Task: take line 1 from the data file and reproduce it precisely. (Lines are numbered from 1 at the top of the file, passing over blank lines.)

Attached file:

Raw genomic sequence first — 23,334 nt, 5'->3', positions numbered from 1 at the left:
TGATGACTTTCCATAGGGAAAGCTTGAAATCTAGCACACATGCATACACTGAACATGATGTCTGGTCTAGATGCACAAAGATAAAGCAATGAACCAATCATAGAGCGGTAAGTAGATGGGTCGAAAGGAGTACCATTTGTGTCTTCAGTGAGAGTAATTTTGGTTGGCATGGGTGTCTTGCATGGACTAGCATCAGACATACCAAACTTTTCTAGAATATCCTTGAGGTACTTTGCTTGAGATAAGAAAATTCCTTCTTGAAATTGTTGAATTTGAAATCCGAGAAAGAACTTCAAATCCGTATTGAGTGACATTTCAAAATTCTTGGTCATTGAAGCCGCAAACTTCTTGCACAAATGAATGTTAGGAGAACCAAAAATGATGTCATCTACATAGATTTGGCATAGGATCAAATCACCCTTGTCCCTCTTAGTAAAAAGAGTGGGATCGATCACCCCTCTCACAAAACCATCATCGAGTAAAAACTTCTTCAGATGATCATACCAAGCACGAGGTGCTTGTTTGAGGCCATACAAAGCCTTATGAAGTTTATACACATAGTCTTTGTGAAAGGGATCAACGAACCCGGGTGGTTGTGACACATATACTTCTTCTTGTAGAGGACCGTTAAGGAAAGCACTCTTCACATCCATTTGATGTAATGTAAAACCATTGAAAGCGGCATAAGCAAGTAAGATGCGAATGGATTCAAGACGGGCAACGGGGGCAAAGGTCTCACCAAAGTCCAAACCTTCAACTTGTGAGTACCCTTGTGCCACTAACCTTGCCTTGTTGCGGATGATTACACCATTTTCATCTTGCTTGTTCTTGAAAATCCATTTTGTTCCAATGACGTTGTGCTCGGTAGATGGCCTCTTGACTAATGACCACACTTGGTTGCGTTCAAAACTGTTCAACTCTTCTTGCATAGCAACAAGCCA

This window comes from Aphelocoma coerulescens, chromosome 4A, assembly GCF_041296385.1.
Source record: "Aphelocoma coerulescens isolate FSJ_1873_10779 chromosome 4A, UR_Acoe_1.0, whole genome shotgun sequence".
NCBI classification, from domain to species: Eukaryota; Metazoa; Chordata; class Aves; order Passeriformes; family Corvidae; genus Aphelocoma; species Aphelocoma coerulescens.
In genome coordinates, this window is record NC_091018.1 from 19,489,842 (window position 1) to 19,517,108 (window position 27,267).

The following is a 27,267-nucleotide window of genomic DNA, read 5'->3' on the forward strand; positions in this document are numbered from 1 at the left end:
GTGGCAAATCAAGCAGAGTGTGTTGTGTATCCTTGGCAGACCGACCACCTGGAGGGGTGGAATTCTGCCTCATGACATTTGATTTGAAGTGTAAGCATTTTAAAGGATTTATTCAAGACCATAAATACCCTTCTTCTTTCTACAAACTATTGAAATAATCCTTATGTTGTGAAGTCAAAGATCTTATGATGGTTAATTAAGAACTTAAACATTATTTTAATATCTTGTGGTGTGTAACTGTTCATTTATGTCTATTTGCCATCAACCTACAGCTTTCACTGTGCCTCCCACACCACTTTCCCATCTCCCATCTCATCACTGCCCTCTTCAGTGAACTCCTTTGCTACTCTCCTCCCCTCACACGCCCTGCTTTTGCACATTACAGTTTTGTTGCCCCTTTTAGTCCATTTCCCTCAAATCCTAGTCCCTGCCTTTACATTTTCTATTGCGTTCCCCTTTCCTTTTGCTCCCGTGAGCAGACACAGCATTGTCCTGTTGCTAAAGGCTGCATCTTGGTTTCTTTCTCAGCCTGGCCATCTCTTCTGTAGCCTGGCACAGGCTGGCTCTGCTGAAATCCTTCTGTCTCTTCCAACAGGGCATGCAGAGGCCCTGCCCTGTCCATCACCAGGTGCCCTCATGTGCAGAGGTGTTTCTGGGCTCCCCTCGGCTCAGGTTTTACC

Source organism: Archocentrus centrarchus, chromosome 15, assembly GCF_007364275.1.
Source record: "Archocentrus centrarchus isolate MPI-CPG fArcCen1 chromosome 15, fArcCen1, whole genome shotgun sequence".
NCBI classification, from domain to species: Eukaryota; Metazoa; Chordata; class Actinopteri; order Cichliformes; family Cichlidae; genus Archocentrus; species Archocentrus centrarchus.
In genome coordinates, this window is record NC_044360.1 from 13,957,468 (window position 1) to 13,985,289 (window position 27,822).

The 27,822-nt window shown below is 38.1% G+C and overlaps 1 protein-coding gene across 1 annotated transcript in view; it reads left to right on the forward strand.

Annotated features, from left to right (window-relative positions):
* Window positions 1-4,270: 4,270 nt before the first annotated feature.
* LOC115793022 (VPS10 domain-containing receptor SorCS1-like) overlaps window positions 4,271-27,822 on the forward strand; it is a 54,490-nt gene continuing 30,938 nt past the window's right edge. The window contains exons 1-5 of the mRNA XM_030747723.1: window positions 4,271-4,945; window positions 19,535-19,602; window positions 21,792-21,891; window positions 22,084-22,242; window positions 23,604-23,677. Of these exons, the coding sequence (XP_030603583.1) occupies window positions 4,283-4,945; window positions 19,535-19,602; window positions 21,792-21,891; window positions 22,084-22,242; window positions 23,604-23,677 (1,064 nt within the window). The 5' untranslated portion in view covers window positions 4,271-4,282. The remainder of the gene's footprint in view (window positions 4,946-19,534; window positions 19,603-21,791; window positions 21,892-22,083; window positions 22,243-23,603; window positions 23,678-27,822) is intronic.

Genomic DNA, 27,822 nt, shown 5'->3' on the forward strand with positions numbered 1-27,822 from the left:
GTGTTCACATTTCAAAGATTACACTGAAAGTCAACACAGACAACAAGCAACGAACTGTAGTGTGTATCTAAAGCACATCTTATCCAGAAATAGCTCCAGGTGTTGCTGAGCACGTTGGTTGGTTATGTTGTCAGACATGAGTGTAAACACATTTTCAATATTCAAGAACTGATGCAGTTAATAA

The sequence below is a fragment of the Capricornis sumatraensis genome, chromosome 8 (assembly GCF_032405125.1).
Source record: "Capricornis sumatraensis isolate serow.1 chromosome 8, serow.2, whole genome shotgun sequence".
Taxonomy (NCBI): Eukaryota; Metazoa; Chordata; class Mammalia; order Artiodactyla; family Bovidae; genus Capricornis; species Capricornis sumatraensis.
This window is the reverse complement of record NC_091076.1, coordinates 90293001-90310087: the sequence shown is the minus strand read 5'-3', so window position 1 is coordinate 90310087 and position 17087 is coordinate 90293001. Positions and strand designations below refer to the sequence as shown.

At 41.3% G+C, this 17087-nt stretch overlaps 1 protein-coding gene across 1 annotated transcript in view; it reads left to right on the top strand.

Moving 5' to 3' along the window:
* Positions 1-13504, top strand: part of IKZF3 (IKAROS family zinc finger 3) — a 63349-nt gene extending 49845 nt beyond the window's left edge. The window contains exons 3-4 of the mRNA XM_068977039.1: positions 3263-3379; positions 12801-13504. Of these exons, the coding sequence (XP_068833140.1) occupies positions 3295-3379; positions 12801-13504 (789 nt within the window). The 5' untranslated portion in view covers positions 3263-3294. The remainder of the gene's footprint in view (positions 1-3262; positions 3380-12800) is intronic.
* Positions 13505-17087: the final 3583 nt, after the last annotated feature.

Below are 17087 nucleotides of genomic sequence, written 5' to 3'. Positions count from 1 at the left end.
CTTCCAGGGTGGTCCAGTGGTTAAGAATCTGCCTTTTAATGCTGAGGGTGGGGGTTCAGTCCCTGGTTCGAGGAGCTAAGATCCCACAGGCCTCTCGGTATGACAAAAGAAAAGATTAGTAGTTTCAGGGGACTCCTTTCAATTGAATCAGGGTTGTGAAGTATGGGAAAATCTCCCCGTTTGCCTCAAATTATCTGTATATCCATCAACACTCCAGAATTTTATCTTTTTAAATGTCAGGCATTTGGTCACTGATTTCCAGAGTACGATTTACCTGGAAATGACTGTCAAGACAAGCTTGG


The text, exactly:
Raw genomic sequence first — 23,334 nt, 5'->3', positions numbered from 1 at the left: